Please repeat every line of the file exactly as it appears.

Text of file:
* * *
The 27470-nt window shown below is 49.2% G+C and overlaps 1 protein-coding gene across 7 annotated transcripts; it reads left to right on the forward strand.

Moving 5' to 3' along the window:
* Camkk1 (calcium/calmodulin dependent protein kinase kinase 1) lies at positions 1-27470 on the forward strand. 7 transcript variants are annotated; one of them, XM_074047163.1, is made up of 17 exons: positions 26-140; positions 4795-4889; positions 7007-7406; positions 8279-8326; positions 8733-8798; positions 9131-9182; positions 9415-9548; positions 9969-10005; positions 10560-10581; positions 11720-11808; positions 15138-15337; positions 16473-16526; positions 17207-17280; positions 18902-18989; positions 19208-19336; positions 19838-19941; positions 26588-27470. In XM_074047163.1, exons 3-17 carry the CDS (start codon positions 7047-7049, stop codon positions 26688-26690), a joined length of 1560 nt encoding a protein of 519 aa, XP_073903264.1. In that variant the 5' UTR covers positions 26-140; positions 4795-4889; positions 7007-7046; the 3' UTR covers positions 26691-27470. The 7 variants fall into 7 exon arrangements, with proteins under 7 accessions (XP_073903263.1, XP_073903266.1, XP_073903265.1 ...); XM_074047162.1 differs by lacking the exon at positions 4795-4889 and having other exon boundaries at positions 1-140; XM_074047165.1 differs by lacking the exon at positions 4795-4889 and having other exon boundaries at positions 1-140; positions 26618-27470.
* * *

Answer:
The 27470-nt window shown below is 49.2% G+C and overlaps 1 protein-coding gene across 7 annotated transcripts; it reads left to right on the forward strand.

Moving 5' to 3' along the window:
* Camkk1 (calcium/calmodulin dependent protein kinase kinase 1) lies at positions 1-27470 on the forward strand. 7 transcript variants are annotated; one of them, XM_074047163.1, is made up of 17 exons: positions 26-140; positions 4795-4889; positions 7007-7406; positions 8279-8326; positions 8733-8798; positions 9131-9182; positions 9415-9548; positions 9969-10005; positions 10560-10581; positions 11720-11808; positions 15138-15337; positions 16473-16526; positions 17207-17280; positions 18902-18989; positions 19208-19336; positions 19838-19941; positions 26588-27470. In XM_074047163.1, exons 3-17 carry the CDS (start codon positions 7047-7049, stop codon positions 26688-26690), a joined length of 1560 nt encoding a protein of 519 aa, XP_073903264.1. In that variant the 5' UTR covers positions 26-140; positions 4795-4889; positions 7007-7046; the 3' UTR covers positions 26691-27470. The 7 variants fall into 7 exon arrangements, with proteins under 7 accessions (XP_073903263.1, XP_073903266.1, XP_073903265.1 ...); XM_074047162.1 differs by lacking the exon at positions 4795-4889 and having other exon boundaries at positions 1-140; XM_074047165.1 differs by lacking the exon at positions 4795-4889 and having other exon boundaries at positions 1-140; positions 26618-27470.